told a pool reporter after the game that there was insufficient evidence to
overturn the call, which leads one to wonder what the options are besides “He
got in the end zone” and “He did not get in the end zone”.
The Seahawks lost a time out on a play for which they’ll undoubtedly receive
yet another apology from the NFL.
• On the Seahawks’
next possession, with first and 10 at the New York 38, Hasselbeck threw a pass
to Darrell Jackson, who was flagged for a rather dubious offensive pass interference
penalty. This despite the fact that on several occasions throughout the game,
Jets defensive backs were observed holding Seahawk receivers with no flag thrown.
Hasselbeck threw an interception on the next play.
• With 4:02 remaining
in the third quarter, the Seahawks began a red zone drive with first and 10
at the Jets’ 3-yard line. On first down, Shaun Alexander ran right for
two yards and on second down, Matt Hasselbeck took the ball himself inside the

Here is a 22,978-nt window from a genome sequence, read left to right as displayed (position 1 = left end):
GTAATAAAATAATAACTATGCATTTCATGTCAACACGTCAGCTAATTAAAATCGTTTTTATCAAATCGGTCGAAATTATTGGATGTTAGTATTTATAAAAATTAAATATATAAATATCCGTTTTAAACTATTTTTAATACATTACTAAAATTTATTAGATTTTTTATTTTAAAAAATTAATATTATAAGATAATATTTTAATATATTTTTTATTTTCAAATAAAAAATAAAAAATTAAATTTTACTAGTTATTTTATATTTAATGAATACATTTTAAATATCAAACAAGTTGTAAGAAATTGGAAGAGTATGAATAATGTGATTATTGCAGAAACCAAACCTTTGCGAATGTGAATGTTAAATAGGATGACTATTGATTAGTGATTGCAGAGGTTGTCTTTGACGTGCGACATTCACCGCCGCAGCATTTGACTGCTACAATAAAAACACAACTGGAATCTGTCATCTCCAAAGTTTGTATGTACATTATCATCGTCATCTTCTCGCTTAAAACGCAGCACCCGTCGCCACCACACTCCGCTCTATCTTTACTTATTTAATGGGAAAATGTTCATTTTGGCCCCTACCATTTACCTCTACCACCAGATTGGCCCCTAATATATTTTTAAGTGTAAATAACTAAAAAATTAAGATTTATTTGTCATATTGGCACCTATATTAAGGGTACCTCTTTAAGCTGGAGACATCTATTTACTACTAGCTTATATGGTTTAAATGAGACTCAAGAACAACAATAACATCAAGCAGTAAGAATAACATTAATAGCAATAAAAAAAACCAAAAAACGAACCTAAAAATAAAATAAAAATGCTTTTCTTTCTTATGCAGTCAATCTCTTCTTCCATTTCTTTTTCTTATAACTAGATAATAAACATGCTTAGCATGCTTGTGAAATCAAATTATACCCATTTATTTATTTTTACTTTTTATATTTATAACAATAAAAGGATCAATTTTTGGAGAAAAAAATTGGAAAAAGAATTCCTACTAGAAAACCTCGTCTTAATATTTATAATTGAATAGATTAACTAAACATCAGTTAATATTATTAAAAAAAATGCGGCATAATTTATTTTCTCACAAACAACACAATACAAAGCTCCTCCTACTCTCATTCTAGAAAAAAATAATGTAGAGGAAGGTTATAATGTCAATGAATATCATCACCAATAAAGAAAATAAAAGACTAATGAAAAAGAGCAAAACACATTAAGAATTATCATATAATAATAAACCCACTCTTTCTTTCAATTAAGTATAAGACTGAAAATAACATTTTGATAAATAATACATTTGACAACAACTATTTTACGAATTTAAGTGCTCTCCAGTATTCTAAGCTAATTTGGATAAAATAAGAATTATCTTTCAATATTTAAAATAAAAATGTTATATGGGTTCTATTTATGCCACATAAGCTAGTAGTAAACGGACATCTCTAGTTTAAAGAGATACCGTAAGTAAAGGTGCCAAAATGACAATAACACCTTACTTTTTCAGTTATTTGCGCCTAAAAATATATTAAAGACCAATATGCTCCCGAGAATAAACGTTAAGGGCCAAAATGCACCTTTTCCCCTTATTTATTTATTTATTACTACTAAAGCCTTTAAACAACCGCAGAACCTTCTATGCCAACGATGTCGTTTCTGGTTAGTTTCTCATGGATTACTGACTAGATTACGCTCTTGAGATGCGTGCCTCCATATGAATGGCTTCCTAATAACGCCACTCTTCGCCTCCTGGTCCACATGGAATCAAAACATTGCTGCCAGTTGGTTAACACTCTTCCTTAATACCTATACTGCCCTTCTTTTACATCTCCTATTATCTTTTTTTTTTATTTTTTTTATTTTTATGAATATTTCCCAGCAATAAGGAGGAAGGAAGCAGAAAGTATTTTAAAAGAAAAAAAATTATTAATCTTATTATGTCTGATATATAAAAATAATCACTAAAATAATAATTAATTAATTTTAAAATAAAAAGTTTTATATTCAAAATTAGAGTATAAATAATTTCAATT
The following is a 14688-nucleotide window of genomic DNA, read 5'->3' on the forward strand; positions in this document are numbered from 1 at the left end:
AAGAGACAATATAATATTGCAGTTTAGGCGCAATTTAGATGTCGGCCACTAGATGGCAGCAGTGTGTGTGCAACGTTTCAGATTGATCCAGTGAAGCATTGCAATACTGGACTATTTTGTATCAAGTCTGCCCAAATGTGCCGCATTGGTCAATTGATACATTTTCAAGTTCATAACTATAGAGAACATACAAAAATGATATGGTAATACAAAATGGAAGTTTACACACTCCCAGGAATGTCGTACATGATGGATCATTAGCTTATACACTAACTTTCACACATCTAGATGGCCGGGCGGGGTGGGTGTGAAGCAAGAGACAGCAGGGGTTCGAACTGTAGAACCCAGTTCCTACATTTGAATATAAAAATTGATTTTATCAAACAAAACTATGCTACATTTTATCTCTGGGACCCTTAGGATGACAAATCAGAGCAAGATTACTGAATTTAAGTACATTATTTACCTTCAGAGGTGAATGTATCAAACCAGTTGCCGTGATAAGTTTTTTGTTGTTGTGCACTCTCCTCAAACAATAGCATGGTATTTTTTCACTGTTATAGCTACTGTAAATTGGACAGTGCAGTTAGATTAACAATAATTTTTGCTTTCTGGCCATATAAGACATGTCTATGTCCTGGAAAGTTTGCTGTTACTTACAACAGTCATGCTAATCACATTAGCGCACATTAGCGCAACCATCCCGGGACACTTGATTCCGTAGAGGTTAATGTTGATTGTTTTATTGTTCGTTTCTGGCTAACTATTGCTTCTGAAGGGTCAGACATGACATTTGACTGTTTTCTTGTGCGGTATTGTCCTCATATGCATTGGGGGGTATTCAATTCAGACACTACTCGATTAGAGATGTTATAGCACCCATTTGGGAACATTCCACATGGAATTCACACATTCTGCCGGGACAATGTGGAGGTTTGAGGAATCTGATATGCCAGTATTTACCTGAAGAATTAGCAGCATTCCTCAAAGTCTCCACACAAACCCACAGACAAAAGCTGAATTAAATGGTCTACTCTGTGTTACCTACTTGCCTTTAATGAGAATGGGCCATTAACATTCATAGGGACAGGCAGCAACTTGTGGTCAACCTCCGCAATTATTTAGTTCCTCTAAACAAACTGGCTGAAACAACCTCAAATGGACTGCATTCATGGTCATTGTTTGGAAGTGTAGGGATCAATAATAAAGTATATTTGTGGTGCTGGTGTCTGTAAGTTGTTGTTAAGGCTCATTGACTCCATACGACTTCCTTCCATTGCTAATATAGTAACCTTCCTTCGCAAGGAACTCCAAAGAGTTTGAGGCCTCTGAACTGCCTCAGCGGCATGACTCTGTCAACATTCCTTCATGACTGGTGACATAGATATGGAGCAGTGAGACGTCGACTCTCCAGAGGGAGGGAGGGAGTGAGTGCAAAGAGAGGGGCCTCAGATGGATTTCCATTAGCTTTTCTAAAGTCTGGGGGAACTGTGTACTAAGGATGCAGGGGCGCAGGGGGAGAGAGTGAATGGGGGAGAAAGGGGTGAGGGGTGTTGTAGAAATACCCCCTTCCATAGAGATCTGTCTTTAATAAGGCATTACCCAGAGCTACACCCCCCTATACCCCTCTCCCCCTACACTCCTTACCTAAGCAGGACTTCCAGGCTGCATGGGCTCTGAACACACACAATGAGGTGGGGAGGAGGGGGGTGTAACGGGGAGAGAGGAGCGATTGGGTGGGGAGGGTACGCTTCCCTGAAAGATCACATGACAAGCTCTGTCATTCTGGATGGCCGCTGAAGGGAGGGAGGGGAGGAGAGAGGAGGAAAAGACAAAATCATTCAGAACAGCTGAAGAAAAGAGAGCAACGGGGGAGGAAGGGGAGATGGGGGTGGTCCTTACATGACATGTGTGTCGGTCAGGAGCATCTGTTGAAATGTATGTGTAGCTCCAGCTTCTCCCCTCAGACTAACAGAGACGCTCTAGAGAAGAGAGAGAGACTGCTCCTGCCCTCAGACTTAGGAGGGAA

one and very close to the goal line – certainly no further away than Curtis
Martin was. On third down, Shaun Alexander DID break the plane, but the officials
called no touchdown. The Seahawks protested the third down play (and ONLY the
third down play) vehemently to no avail. More telling was the fact that the
third down play was the only one during the sequence in which FOX did not show
a replay. The Seahawks went for it on fourth down, Shaun Alexander ran right
and fumbled just before he got to the end zone, and the Jets’ Shaun Ellis
recovered. Replays showed that Alexander may have crossed the goal line before
losing the ball.
• With 11:27 left
in the fourth quarter, at the Seattle 21, Hasselbeck was sacked by Ellis. Hasselbeck
fumbled on the play. The fumble was recovered by Steve Hutchinson, whose
forward progress had been stopped. Despite that, when Robbie Tobeck inadvertently
punched the ball out of Hutchinson’s arm, it was called a fumble. The